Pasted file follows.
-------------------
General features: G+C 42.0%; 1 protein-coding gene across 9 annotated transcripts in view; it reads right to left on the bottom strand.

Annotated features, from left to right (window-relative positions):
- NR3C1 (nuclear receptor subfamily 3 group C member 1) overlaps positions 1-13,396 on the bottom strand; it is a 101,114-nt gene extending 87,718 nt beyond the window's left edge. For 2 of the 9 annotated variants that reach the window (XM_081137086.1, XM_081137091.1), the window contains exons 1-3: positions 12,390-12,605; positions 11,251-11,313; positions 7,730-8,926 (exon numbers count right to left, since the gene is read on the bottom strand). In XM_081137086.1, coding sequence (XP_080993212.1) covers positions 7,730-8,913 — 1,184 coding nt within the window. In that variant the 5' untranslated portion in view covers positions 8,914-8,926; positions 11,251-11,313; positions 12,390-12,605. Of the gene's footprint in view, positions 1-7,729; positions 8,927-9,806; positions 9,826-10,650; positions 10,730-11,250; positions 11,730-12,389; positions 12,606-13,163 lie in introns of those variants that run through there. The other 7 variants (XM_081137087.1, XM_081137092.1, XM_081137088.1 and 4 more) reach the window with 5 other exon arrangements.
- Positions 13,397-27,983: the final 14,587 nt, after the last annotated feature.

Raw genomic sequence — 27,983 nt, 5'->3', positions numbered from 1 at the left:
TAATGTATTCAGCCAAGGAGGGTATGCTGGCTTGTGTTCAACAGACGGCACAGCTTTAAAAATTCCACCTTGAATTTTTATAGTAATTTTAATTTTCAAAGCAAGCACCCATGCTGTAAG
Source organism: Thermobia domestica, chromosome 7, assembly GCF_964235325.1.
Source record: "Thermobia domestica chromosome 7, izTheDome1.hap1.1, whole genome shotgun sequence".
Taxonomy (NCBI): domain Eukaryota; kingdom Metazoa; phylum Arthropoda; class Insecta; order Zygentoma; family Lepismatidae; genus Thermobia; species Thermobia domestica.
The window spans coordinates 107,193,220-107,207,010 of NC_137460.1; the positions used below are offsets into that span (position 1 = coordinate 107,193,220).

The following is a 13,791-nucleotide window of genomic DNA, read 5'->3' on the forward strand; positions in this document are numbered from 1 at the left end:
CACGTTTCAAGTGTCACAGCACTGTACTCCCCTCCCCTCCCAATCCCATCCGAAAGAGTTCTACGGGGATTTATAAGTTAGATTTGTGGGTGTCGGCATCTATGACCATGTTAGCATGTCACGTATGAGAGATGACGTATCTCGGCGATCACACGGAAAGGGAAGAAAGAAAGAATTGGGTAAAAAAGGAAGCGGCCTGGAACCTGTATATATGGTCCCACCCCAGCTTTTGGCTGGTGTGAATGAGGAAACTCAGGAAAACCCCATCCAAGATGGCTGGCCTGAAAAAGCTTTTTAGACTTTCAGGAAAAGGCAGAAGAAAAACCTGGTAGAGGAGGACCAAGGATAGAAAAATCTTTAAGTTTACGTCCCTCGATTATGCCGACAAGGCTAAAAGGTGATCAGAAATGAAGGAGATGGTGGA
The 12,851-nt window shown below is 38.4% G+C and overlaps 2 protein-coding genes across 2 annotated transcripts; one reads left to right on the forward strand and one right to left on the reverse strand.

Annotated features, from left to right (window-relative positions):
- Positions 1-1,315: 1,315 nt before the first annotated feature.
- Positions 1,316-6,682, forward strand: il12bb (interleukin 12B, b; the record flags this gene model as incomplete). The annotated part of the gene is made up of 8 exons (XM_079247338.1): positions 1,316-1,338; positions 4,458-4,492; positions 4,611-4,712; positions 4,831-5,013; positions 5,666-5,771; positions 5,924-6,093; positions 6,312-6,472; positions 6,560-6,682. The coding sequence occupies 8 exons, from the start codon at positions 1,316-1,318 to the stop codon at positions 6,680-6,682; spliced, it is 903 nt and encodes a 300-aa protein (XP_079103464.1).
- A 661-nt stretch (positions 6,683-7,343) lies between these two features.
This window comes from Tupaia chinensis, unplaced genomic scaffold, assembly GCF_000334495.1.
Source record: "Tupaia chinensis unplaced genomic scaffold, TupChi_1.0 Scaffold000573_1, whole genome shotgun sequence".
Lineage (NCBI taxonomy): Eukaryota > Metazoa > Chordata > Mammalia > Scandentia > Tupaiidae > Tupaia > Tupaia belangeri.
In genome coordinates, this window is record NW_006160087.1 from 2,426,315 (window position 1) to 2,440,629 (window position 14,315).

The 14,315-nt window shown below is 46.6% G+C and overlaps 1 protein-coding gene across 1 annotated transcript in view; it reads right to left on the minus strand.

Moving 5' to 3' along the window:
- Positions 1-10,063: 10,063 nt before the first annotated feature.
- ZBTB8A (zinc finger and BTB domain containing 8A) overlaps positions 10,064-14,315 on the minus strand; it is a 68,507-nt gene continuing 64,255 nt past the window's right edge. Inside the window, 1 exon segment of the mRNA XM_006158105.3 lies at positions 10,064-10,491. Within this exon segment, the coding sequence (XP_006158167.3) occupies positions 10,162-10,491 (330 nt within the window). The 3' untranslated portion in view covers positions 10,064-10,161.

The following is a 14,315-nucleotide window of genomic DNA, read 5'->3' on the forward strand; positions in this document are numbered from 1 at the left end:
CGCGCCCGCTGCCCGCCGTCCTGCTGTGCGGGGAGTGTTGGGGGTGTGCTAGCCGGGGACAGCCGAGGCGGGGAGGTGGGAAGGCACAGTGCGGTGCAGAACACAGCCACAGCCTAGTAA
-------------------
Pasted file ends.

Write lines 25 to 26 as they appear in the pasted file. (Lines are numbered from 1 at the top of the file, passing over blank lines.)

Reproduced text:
- ZBTB8A (zinc finger and BTB domain containing 8A) overlaps positions 10,064-14,315 on the minus strand; it is a 68,507-nt gene continuing 64,255 nt past the window's right edge. Inside the window, 1 exon segment of the mRNA XM_006158105.3 lies at positions 10,064-10,491. Within this exon segment, the coding sequence (XP_006158167.3) occupies positions 10,162-10,491 (330 nt within the window). The 3' untranslated portion in view covers positions 10,064-10,161.

The following is a 14,315-nucleotide window of genomic DNA, read 5'->3' on the forward strand; positions in this document are numbered from 1 at the left end: